It’s official: I’ve seen the Chicago Marathon.
Not the race–I’m talking about this week’s ungodly three-and-a-half hour council meeting.
I sure hope city clerk Susana Mendoza did major vocal warm ups, because her first task was to read the names of 110 children–for five straight minutes–getting scholarships in Chicago.
“We, the mayor and members of the city council, do hereby congratulate the following students,” she began, before rattling off the list like a pro: rolling her R’s and punching up the vowels in those tricky Latino names.
But this mini-graduation did not stop there. One by one, TWENTY-SEVEN of the city’s aldermen stood up to congratulate each student in their ward–and, more often than not, massacre their names.
Alderman Carrie Austin squinted at her notes. “I know I’m gonna butcher their names,” she muttered. And she did, awkwardly shrugging, “or…sounds something like that.”
Finally, after half an hour of speeches…it was time to congratulate MORE students.
“Whereas the Junior Reserve Officer Training Program–” the clerk began.
From the gallery, a protester began screaming. “NO CHECK FOR RENT!” over and over.
Mayor Rahm Emanuel banged his gavel. “Hold on, we’ll start over.”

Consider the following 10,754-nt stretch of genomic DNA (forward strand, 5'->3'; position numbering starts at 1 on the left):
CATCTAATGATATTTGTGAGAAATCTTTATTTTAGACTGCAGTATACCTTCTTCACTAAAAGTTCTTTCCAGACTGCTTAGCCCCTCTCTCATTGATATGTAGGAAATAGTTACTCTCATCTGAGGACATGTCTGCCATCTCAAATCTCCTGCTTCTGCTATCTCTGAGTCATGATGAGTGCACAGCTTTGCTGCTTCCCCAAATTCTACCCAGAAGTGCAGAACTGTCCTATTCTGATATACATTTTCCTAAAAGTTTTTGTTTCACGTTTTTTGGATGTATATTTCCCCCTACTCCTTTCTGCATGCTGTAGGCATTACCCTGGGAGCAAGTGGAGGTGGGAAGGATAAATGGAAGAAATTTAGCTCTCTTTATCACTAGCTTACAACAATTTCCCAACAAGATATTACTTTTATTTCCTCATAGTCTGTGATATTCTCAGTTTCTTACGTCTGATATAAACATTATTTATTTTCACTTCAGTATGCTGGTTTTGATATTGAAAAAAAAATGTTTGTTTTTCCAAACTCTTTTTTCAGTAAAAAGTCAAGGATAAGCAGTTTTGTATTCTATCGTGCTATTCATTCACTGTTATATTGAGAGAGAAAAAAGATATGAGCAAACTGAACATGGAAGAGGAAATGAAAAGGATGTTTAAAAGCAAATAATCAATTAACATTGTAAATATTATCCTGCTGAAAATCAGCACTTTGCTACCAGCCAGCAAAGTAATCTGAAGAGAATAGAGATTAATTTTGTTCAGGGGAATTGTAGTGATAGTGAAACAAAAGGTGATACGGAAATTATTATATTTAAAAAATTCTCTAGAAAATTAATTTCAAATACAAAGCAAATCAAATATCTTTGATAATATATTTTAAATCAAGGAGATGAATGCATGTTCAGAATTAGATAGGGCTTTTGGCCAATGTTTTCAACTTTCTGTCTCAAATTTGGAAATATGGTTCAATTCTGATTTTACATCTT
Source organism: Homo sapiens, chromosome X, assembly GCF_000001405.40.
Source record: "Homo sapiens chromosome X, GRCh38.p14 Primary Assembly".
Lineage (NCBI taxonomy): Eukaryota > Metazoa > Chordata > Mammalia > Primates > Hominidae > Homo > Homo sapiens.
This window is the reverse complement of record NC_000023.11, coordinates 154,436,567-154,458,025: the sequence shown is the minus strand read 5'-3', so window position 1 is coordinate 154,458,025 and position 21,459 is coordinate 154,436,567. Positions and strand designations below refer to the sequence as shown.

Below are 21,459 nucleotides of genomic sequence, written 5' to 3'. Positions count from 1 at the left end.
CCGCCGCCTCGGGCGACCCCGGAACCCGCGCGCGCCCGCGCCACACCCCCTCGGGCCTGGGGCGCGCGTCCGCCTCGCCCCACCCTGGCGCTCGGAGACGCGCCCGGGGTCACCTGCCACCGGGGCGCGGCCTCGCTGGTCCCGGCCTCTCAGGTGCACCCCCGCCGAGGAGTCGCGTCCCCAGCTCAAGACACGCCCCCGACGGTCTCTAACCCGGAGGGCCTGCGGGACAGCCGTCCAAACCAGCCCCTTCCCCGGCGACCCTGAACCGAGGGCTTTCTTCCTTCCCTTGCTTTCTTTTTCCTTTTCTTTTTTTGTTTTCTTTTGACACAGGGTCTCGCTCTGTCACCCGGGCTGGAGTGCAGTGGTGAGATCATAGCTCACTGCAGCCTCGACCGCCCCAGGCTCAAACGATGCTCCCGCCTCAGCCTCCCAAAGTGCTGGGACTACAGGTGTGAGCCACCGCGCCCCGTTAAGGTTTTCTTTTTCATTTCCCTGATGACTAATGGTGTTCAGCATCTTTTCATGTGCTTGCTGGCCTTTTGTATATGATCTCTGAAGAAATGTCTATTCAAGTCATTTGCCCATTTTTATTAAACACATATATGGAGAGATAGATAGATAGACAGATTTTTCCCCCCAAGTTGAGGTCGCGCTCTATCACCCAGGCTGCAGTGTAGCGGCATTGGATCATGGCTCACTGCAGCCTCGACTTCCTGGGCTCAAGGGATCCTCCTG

The man was hauled off and the clerk hit rewind. “Whereas the Junior–”
“NO. CHECK. FOR RENT.” a group of people resumed the chant. One guy began free styling over the chanters: “MONEY FOR SCHOOLS! NOT RICH DEVELOPERS!”
After they were escorted out, the mayor turned to the chamber. “We’re gonna try to do this [resolution] for the kids, but if anyone has another protest, let me know right now.” The aldermen laughed and the city clerk resumed her reading…until for the third time she was forced to stop.
“BACK ROW,” the mayor icily addressed the chatty council members in the rear. “These kids have studied hard. Their parents are here. Their teachers are here. Please just hush your voices.”
At blessed last, the clerk finished the resolution. Alderman Austin rose again to speak. “I remember when I was in high school–gosh, that would’ve been a hundred years ago–I wanted to be in the ROTC. One, I wanted the uniform. Two, I wanted to tell people what to do.”
“Well,” cut in Mayor Emanuel, “you’ve mastered one out of two.” The whole chamber erupted in laughter.
An hour of speeches had passed, but, dear reader, don’t think everyone was tired of talking: beloved water commissioner Tom Powers was retiring, which gave all 50 alderman an excuse to slowly eulogize him.
Their remarks included the kind–
(“I’m giving you permission to enjoy yourself!” –Alderman Michelle Harris)
(“I was the one that he was out seeing at 7:30 on Saturday mornings.” –Alderman Michael Zalewski)
(“I would have picked you up by the collar, put you up against the wall, and said you could not go.” –Alderman Pat Dowell)
Luckily, the commissioner took it in stride. “Somebody once told me, you’re gonna miss the circus but you’re not gonna miss the clowns,” he remarked. There was a slow roll of cackling and applause by said clowns. He quickly added, “I am gonna miss all of you.”
Final thoughts: 50 city council members are waaaaay toooooo many. Chicago, I’ll tune in again when you get it below 25.
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